Getting on with the rest of your life following stroke

This study aimed to enhance participation following stroke through a structured, community-based program. An evidence-based program was administered in three 12-week sessions including exercise and project-based activities, done as individuals and in groups .

Hours spent per week in meaningful activities outside of the home and Reintegration to Normal Living Index; Stroke-Specific Geriatric Depression Scale, Apathy Scale, gait speed, EuroQuol EQ-5D, and Preference-Based Stroke Index served as main outcome measures. All measures were transformed to a scale from 0 to 100. Assessments before randomization, following the first session at three months, six months, 12 months, and 15 months. A total of 186 persons were randomized. The between-group analysis revealed no disadvantage to waiting and so groups were combined and a within-person analysis was carried out at three time points. There were statistically significant gains in all study outcomes on average over all persons. Over 45% of people met or exceeded the pre-specified target of a three hour per week increase in meaningful activity and this most often took a full year of intervention to achieve. Greatest gains were in satisfaction with community integration (mean 4.78; 95% CI: 2.01 to 7.55) and stroke-specific health-related quality of life (mean 4.14; 95% CI: 2.31 to 5.97).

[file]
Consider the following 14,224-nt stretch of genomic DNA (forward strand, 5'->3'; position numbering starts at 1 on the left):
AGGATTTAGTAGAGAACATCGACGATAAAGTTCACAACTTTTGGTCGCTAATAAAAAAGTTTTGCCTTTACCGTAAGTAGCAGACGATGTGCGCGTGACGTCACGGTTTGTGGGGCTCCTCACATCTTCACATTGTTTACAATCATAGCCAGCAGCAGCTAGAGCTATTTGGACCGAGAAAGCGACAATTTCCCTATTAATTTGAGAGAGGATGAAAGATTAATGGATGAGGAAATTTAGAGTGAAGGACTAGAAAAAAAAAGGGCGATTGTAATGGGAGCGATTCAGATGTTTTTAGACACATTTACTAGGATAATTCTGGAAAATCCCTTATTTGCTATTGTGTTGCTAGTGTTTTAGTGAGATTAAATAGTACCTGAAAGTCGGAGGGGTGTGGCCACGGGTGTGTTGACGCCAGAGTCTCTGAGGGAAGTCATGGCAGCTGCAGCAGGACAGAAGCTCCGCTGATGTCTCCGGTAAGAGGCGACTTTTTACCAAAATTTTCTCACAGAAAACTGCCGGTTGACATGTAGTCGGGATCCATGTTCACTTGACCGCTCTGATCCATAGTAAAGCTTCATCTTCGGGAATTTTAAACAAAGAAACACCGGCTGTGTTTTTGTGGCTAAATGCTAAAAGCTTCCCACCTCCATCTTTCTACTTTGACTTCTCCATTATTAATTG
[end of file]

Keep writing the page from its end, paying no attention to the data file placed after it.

The study found community-based programs targeting participation to be feasible and effective, although stroke survivors do need time to achieve meaningful gains.

Introduction to Neurology

Treating those with neurological impairments can seem complex and overwhelming at times. Get to grips with the basics and build strong foundations with the online introduction to neurology course.